The shank of a router bit and a router collet must have the same diameter to be used together. Of course, collets of different diameters are available for purchase and are frequently included with the router itself. Adapters may also be purchased to help different bit shank sizes fit more comfortably.
In order to cut, trim, and shape efficiently, router bits spin at very high speeds (ranging from approximately 8,000 RPM to 30,000 RPM). Because router bits are shaped and sized differently, though, all router bits can not / should not spin at the same speeds. For example, because larger bits have more girth and weight spinning about, they also have a much greater potential to vibrate or be, in some other capacity, out of control. Larger bits, then, should be used at lower speeds. Similarly, bits that spin too slowly can burnish and damage your materials. Accordingly, manufacturer guidelines should always be reviewed and implemented before engaging a bit.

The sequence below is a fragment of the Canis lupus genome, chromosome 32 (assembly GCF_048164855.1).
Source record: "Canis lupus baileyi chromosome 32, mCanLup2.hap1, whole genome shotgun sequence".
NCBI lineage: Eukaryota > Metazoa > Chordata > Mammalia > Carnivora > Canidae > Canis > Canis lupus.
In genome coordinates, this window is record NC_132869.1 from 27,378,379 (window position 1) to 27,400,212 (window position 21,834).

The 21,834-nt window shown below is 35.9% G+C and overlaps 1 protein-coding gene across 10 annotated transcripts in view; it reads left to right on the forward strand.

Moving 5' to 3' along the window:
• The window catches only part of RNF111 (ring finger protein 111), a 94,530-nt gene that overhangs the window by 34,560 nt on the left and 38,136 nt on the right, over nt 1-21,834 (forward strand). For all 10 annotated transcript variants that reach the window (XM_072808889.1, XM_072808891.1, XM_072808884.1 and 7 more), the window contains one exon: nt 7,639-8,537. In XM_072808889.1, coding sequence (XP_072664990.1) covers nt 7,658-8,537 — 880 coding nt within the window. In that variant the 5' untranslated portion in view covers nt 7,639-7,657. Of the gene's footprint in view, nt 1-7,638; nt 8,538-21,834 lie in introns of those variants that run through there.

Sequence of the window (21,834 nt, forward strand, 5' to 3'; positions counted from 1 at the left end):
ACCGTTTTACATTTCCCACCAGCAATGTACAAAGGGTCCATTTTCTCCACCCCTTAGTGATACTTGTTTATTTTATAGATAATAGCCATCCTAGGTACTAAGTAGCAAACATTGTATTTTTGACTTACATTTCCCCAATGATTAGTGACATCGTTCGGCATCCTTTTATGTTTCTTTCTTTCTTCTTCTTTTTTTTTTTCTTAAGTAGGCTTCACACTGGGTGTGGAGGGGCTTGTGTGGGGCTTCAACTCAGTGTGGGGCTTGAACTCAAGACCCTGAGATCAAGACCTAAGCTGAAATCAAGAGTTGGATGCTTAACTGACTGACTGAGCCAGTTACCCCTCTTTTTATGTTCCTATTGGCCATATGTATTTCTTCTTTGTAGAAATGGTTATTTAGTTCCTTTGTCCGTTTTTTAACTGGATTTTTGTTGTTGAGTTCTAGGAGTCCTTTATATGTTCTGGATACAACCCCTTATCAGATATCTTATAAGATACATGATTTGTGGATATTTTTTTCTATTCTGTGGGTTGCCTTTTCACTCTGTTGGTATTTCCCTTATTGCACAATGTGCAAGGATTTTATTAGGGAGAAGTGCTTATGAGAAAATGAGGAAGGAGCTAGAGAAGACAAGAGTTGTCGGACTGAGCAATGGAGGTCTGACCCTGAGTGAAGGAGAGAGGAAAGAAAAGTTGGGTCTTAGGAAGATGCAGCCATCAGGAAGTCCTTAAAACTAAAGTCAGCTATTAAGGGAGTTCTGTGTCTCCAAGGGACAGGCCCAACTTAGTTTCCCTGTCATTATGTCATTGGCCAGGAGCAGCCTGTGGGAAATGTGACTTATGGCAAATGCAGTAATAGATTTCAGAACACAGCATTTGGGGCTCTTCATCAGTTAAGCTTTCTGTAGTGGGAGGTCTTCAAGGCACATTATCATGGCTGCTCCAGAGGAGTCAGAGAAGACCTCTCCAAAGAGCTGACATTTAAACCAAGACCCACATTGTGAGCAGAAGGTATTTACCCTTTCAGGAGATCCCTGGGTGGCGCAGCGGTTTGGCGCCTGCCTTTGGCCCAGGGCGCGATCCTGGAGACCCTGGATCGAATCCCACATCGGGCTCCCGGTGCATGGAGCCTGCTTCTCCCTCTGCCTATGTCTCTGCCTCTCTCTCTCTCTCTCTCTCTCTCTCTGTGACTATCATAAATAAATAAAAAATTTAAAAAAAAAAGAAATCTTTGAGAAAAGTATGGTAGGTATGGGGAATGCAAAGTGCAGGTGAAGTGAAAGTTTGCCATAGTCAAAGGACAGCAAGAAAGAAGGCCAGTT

Although, as a generality, faster speeds are more advantageous while working with router bits (they ordinarily yield a much smoother cut), speed isn’t the only factor that contributes to the quality of your cutting results. The sharpness and composition of any given bit, the material being cut, the type of router being used, feed rate, and various other factors play into the results produced by your bits. Accordingly, it will behoove you to run bits at appropriate speeds before assuming the faster you spin them the smoother your results will be.
ROUTER BIT PROFILES AND APPLICATIONS: